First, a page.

How are you adapting to life under ‘lockdown’?
For many people, primarily those who do not normally work from home, it must be quite a challenge. Previously, being told to stay at home and do your own thing, especially if you’re being paid to do so, is the sort of situation a lot of us could only ever dream about whilst we’re sat at work. Now that it’s happening and looking set to continue for a while, we’re all looking forward to getting back to work. I know I am but isn’t it ironic?
My work and self-isolation don’t go together. As a keynote speaker, I’m incredibly fortunate to spend a lot my time travelling around the world to deliver presentations to the staff of some of the biggest organisations in the world. If you read my last blog for example, you’ll know I was due to do just that for Microsoft in Singapore. To say I’m disappointed about missing out on that opportunity would be quite an understatement but I’m hoping it will be rescheduled. Fingers crossed!
I haven’t, however, spent all of the last few weeks sat on my sofa. Thanks to the incredible advances that are being made in video conferencing technology, I have been able to utilise that medium to prepare and deliver some presentations for St James’s Place, the wealth management company who have staff all over the world including Singapore, Shanghai and Bangkok. So they’ve been able to see and listen to me without my having to walk out of my front door. It’s a great way of doing business and communicating, but, for all of that, I’d far rather be there and with the management and their people than a few thousand miles away.
Much closer to home, I’ve also been able to deliver sessions for Russell Martin and his MK Dons 1st team players as well as LAPS (Life After Professional Sport), an organisation that supports sports professionals and elite athletes beyond their competing years and into new and fulfilling opportunities post-sporting career. I hope I have been able to illustrate to them, albeit via Zoom, that there are some incredible options out there for men and women who are leaving professional sport, especially the glamorous world of Keynote Speaking!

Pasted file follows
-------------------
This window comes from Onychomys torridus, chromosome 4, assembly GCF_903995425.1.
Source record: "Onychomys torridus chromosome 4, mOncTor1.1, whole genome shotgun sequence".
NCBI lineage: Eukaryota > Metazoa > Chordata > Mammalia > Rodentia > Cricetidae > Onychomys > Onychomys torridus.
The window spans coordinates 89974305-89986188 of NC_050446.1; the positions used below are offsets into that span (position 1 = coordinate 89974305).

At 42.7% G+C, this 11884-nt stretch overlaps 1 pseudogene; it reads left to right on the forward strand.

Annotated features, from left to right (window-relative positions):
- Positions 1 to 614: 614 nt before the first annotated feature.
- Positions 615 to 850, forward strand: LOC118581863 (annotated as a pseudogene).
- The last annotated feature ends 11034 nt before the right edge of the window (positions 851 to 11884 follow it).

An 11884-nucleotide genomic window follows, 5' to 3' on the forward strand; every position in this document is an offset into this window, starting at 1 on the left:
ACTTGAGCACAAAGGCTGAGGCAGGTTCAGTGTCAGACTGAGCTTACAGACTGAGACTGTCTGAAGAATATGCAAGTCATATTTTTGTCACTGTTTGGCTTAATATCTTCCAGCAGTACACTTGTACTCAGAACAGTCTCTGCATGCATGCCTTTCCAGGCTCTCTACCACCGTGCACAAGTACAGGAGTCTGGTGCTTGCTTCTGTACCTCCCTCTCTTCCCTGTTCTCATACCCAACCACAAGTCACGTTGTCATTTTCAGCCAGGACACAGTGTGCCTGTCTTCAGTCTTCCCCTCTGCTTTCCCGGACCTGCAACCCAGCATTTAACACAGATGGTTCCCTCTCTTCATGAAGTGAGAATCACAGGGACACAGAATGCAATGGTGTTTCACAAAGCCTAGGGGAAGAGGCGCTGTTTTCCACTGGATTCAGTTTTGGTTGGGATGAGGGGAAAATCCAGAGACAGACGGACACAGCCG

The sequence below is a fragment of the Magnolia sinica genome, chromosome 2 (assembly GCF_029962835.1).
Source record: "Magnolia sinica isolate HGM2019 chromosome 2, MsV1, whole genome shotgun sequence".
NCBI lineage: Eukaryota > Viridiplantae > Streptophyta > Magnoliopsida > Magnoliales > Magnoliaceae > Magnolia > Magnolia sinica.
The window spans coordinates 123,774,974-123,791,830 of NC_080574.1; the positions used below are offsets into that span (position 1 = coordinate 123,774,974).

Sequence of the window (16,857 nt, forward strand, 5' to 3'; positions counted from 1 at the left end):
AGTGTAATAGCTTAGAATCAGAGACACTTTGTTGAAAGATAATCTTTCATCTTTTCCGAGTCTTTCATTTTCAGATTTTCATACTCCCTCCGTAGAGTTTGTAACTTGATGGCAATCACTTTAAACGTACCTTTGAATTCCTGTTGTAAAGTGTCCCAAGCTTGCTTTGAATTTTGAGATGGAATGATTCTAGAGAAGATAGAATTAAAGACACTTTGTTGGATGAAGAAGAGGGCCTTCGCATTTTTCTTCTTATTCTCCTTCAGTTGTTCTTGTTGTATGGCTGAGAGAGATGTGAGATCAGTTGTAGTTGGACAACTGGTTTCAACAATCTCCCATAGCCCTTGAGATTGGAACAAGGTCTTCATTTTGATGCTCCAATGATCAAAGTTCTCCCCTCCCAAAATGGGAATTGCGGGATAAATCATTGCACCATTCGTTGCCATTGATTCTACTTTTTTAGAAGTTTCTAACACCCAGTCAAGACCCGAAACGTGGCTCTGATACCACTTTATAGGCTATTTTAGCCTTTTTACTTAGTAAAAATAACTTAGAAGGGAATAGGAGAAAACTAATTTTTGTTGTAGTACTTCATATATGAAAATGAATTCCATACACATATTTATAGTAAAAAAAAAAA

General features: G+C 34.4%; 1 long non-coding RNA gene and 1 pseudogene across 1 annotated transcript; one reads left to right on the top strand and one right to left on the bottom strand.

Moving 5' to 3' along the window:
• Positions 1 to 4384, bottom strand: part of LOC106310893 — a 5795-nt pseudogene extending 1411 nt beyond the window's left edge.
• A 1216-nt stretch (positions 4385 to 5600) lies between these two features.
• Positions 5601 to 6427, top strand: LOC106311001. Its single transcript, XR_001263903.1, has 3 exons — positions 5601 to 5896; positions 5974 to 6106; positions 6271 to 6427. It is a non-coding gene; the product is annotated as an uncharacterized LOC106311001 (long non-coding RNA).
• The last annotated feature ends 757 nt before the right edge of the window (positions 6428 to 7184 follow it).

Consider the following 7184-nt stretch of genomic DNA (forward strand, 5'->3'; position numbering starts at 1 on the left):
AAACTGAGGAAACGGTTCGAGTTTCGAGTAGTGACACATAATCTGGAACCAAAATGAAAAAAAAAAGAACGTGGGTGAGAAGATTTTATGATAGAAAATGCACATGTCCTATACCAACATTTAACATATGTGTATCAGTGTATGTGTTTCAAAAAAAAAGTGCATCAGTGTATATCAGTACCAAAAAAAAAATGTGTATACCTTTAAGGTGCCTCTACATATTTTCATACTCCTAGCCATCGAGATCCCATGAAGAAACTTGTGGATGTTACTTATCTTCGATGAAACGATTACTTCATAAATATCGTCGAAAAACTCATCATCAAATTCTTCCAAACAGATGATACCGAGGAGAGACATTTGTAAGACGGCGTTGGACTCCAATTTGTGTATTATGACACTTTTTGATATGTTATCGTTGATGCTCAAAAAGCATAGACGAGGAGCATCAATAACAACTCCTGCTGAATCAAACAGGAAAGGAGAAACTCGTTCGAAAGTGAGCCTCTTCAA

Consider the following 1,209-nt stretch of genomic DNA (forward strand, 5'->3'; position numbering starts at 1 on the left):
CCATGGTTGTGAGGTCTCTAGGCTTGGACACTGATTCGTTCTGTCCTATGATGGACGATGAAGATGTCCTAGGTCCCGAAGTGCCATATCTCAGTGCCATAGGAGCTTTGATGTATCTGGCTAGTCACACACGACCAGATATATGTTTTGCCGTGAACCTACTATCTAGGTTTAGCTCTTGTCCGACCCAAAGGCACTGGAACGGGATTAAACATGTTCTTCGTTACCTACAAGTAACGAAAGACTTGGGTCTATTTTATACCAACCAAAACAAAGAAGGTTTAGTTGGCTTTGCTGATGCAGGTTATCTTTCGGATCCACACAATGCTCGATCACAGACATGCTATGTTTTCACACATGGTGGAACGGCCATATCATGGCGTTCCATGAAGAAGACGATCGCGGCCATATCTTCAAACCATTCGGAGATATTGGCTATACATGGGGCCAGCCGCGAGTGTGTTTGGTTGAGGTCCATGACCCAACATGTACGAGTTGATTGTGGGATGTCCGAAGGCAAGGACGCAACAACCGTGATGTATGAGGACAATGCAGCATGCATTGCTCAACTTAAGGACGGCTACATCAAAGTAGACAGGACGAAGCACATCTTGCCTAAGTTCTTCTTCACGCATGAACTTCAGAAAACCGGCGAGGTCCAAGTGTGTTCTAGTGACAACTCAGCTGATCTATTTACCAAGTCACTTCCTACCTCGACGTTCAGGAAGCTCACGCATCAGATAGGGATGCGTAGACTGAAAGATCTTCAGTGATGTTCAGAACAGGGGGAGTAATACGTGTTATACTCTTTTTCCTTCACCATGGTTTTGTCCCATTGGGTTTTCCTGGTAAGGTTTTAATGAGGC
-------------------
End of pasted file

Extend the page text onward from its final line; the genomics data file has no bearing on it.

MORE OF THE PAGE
Mindset has always fascinated me and the psychology of investors in the stock market really does interest me at the moment. The whole world is in the grip of the pandemic and no-one is quite sure how it is going to affect businesses and the world economy over both the short and long term. When you couple this uncertainty of current stock market fluctuations with the fact that, as we eventually come out of the lockdown, the ‘feel good’ factor could kick in and, as has often been the case after a stock market crash, share prices could suddenly, and dramatically rise. So the question arises, is it a good time to invest money in stocks and shares?
Personally, I feel you can look at it in two ways. You can either say the world economy is on its knees right now and there’s no way you’re going to risk losing money on the stock market or you can say the prices are great, they’re at a 5-year low and, for that reason, there’s no reason not to buy. I guess both views could easily be said to be right just as they could equally well be seen as wrong. There’s always a little bit of psychology going on somewhere and it’s never been so important for investors right now.
The pandemic has brought with it all sorts of challenges to our daily lives and we are all having to be flexible and to adapt to it and the lockdown in ways that we’d once thought we’d never be capable of doing. Some are even learning new skills to compensate. I never expected to be ‘au fait’ with Zoom a few months ago. I hadn’t even heard of it but now it’s a daily part of my working life.
Hopefully we can all start to return to the way of life we were had not so long ago, albeit, potentially having gained a new perspective on life and the need to be agile in mind and attitude, as well as body.